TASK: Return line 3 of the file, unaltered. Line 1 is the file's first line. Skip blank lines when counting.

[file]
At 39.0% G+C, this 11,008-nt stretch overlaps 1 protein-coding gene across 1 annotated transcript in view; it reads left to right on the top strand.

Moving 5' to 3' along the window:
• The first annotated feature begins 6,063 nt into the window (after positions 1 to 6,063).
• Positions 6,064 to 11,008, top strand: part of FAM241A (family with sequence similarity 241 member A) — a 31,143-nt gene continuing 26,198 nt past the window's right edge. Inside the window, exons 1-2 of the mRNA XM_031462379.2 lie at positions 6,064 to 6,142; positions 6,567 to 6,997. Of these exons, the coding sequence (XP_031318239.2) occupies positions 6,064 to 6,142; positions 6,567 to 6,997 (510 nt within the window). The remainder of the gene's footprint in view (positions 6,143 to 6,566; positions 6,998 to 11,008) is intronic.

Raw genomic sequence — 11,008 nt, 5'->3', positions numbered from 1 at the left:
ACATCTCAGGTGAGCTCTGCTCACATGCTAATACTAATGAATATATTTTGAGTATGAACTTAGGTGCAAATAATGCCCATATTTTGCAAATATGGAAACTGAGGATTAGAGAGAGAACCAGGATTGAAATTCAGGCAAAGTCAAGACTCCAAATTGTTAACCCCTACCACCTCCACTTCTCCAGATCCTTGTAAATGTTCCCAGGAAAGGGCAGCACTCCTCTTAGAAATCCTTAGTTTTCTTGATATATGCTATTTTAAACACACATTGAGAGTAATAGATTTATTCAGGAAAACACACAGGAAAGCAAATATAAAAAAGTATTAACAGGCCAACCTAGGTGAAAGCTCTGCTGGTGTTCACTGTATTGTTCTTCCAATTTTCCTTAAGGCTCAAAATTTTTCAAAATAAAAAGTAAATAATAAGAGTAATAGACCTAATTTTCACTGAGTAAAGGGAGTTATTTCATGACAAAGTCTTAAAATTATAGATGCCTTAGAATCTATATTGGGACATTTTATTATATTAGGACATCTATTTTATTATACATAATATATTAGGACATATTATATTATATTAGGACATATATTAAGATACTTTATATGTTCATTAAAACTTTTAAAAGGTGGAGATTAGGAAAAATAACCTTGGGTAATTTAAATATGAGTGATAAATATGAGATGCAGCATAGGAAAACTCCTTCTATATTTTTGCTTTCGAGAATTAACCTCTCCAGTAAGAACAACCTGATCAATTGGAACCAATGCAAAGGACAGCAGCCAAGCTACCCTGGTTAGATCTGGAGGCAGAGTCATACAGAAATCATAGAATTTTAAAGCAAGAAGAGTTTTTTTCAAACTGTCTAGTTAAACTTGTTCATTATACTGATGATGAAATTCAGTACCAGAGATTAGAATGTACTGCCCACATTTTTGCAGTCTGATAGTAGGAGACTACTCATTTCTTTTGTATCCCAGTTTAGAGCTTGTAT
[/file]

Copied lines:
• The first annotated feature begins 6,063 nt into the window (after positions 1 to 6,063).